It’s that time of the year again, choose a few components to suit certain builds and compare it against a few retailers, but this time with a bit of a twist. Instead of just gaming, I will throw in a few other categories such as home PC, and HTPC.
A similar format to last year, but instead of running around different retailers, I will stick to just one that has the best equipment on offer for that price.
Each week will focus on a set budget and include one build or laptop which best meets the criteria.
This week will look at some of the lowest budget equipment you can buy; be it pre-built or in components and it will include all peripherals to suit that build. There may be some higher price equipment to make the system feel more user friendly, such as a 1080p monitor instead of a 768p monitor.
My chosen e-tailer will be OverclockersUK (OcUK).
OverclockersUK started out in 1999 as a small company set to change the overclocking world by offering CPUs with a known overclocking performance. As the company gained traction it steadily grew until in 2012 it was bought out by German company Caseking where it has grown further.
General Purpose Home PC
This category will focus on building a general purpose PC which everyone has had experience with. It’s by no means a speed machine, but it lets you complete your homework or check out Facebook.
So that’s actually a pretty decent build considering it includes EVERYTHING to set up and go, okay you need a desk and chair.
It won’t be the fastest and it isn’t the most up to date, but it will have enough space to hold your family photos, complete homework and browse the internet without any issues. A good (and most would consider a must) upgrade would be a solid state drive (SSD) to really perk the system up, but it would push the build over £400 and isn’t strictly required at this stage.
A good side of building this computer compared to spending a little less at high street retailers is the fact you get the full warranty of each component and the components are higher quality.
Ways to save money:
- If you plan on using a different operating system such as Linux, that can save you up to £94.99;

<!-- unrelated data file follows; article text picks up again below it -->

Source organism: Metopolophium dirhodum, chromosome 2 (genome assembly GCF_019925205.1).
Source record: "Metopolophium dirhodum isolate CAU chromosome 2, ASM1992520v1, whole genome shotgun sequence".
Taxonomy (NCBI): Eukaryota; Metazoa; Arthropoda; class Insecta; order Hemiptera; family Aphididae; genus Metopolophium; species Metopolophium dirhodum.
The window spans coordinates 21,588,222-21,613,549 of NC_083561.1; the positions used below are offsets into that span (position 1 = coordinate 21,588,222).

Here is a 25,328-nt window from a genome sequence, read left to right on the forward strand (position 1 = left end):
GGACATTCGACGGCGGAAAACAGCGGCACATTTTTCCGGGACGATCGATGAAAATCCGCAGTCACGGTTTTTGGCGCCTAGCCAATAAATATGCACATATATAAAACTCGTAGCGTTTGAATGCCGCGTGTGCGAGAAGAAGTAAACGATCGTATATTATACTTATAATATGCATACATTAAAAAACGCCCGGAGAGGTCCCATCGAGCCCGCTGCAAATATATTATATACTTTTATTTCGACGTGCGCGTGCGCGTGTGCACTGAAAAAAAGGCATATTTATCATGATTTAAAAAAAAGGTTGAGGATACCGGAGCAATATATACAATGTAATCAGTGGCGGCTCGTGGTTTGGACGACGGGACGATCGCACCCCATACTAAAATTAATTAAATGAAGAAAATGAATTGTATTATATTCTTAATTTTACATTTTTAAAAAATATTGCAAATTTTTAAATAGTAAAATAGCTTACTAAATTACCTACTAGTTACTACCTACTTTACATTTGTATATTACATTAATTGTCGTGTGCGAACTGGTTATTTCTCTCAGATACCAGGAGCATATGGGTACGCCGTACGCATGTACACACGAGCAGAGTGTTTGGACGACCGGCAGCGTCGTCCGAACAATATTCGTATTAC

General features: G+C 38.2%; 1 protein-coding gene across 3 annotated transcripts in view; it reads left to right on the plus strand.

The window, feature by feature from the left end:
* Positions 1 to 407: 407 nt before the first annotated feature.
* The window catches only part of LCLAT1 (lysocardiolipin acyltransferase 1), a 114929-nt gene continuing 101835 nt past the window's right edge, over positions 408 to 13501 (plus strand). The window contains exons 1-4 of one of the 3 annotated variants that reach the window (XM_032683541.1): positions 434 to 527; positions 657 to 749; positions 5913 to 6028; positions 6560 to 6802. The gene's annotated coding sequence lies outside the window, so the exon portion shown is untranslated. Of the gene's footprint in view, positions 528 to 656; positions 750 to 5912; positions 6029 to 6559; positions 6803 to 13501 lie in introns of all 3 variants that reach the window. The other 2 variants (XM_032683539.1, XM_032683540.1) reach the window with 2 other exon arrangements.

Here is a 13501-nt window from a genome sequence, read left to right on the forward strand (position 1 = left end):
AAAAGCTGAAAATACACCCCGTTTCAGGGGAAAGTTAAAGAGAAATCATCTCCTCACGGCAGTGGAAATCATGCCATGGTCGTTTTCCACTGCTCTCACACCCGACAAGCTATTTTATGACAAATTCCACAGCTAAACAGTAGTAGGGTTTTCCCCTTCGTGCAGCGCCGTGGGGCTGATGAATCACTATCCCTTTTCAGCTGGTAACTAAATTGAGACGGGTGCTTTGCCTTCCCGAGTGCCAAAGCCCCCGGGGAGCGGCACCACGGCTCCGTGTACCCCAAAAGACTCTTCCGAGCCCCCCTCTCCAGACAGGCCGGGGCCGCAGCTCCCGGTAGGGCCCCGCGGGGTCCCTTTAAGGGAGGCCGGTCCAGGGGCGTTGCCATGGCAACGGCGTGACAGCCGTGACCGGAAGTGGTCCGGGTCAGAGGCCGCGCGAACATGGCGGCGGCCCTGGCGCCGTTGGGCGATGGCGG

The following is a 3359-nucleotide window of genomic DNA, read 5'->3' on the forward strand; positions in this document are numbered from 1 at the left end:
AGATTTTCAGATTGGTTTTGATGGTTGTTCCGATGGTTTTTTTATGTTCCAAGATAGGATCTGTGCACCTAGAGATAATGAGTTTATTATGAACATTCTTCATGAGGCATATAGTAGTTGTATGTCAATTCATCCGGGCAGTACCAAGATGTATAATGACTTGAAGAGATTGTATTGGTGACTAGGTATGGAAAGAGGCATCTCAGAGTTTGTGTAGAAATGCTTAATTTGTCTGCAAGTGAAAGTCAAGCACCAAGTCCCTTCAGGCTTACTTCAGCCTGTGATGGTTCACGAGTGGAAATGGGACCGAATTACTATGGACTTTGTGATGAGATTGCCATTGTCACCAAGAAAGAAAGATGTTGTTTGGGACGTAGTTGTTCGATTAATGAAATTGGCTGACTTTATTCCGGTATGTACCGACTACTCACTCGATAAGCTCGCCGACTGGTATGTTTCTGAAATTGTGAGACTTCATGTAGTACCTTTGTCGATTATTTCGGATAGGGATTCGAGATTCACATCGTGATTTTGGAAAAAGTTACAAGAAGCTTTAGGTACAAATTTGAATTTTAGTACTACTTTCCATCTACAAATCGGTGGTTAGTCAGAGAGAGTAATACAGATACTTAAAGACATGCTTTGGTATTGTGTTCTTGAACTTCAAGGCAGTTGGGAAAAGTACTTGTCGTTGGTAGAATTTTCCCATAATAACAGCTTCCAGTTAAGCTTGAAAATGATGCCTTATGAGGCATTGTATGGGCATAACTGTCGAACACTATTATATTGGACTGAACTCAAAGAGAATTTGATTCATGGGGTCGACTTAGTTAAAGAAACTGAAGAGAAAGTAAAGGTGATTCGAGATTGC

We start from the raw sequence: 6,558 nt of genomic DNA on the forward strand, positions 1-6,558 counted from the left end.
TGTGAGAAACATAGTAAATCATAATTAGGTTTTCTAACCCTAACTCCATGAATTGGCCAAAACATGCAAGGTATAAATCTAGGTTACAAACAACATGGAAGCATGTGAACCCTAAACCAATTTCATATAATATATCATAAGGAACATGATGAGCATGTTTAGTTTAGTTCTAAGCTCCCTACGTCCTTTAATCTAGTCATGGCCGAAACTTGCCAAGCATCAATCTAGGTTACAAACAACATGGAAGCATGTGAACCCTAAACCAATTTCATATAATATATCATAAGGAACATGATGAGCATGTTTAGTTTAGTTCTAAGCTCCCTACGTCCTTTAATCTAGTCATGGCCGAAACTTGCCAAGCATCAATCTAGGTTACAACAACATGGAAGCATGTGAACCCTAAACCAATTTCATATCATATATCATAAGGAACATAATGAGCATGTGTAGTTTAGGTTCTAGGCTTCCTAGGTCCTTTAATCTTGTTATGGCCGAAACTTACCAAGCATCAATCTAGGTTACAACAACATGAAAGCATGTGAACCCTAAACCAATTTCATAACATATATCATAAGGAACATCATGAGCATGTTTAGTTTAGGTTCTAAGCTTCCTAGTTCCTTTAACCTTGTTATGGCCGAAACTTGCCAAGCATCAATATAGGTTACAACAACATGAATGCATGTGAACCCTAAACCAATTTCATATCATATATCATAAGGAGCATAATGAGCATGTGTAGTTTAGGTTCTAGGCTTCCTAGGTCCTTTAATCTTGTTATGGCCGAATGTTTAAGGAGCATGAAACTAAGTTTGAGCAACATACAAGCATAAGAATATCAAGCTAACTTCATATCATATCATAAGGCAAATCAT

- Most digital media can be found online or used via a USB pen drive, you can remove the optical drive;
- The monitor is a standard 1920x1080p model; this can be swapped out for a lower resolution version to save up to £20.
Shaving off a few simple parts can gain a pretty substantial saving.
Home Theatre PC
This will focus more on building a computer for under your TV. Very likely used to stream content from Netflix of Amazon Video.
You’ll notice a few key components will be the same as they’re good for what they are and can carry out this level of work perfectly.
We’ve removed the monitor because HTPC’s are generally connected to a TV. A wireless keyboard/ mouse combo has been added so you can use it on the other side of the room (up to 10 metres away) and the case should be ideal to fit in most TV stands without much issue.
The price is quite high due to needing more specialist parts, an extra £20 on a wireless keyboard/ mouse for example.
Just like the previous system, money can be saved by removing the operating system and optical drive:
Moving on to gaming, an area which can get quite expensive. Let’s see how cheap we can make this while keeping the cost low. A gaming computer within this price range won’t play GTA V with high settings at 1080p smoothly, but CS:GO or DOTA will play perfectly fine with around 60FPS.
Slightly more expensive than the previous builds, but it does include a better processor for gaming. It is by no means a “beast”, but for the price and what it includes, it is a pretty capable machine.
If you only plan on gaming with Steam games, you can save £95.99 and install Steam OS. However, with that saved money, I would buy better peripherals.
Still not bank breaking and even some change from £400 to get some games in the Steam sales.
There we have it, a range of budget pleasing computers to suit most needs. As I said earlier, don’t expect miracles, manage your expectations. AMD is still king at this price range with the APU range based on the FM2+ socket. If AMD can keep the train running from Ryzen and introduce a FM3/3+ range of APU’s, that would seal the deal for cheap computers for the future.
A recommendation I would make is to add a Solid State Drive (SSD), this can really improve the performance for an extra £50-£70 depending on capacity and model.
I would personally choose the Western Digital Green 120GB model for £52.99.
Wondering why component prices have risen in the last 12 months? Check out my post here.
These computers are nearly as cheap as you can buy brand new, you can save extra money by opting for less memory and a small hard drive, but with Google Chrome needing 3GB just to open and all of our media consumption being digital; larger capacities are better.
Next week, Week 2:
NB: Prices were correct as of 12pm 27/06/2017.
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